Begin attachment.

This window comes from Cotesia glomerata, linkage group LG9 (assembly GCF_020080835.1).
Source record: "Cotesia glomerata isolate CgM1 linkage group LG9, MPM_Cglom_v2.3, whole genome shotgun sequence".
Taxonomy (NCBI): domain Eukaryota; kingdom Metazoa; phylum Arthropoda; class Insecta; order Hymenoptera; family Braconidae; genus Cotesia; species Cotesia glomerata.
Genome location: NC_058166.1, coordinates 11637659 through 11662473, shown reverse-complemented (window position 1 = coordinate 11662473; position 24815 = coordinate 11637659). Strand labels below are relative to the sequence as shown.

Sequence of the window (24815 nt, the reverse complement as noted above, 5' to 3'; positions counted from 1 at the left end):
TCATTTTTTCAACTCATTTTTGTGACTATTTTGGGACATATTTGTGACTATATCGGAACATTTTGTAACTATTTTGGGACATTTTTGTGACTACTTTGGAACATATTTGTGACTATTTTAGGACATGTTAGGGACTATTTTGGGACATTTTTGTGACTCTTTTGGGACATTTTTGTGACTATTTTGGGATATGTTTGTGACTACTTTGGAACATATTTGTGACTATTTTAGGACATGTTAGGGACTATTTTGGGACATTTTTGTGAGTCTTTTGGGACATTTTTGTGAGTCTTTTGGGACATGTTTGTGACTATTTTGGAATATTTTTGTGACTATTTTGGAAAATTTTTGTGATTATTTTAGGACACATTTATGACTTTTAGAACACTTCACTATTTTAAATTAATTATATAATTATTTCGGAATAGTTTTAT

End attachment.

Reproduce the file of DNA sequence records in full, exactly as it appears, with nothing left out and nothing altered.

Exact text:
This window comes from Cotesia glomerata, linkage group LG9 (assembly GCF_020080835.1).
Source record: "Cotesia glomerata isolate CgM1 linkage group LG9, MPM_Cglom_v2.3, whole genome shotgun sequence".
Taxonomy (NCBI): domain Eukaryota; kingdom Metazoa; phylum Arthropoda; class Insecta; order Hymenoptera; family Braconidae; genus Cotesia; species Cotesia glomerata.
Genome location: NC_058166.1, coordinates 11637659 through 11662473, shown reverse-complemented (window position 1 = coordinate 11662473; position 24815 = coordinate 11637659). Strand labels below are relative to the sequence as shown.

Sequence of the window (24815 nt, the reverse complement as noted above, 5' to 3'; positions counted from 1 at the left end):
TCATTTTTTCAACTCATTTTTGTGACTATTTTGGGACATATTTGTGACTATATCGGAACATTTTGTAACTATTTTGGGACATTTTTGTGACTACTTTGGAACATATTTGTGACTATTTTAGGACATGTTAGGGACTATTTTGGGACATTTTTGTGACTCTTTTGGGACATTTTTGTGACTATTTTGGGATATGTTTGTGACTACTTTGGAACATATTTGTGACTATTTTAGGACATGTTAGGGACTATTTTGGGACATTTTTGTGAGTCTTTTGGGACATTTTTGTGAGTCTTTTGGGACATGTTTGTGACTATTTTGGAATATTTTTGTGACTATTTTGGAAAATTTTTGTGATTATTTTAGGACACATTTATGACTTTTAGAACACTTCACTATTTTAAATTAATTATATAATTATTTCGGAATAGTTTTAT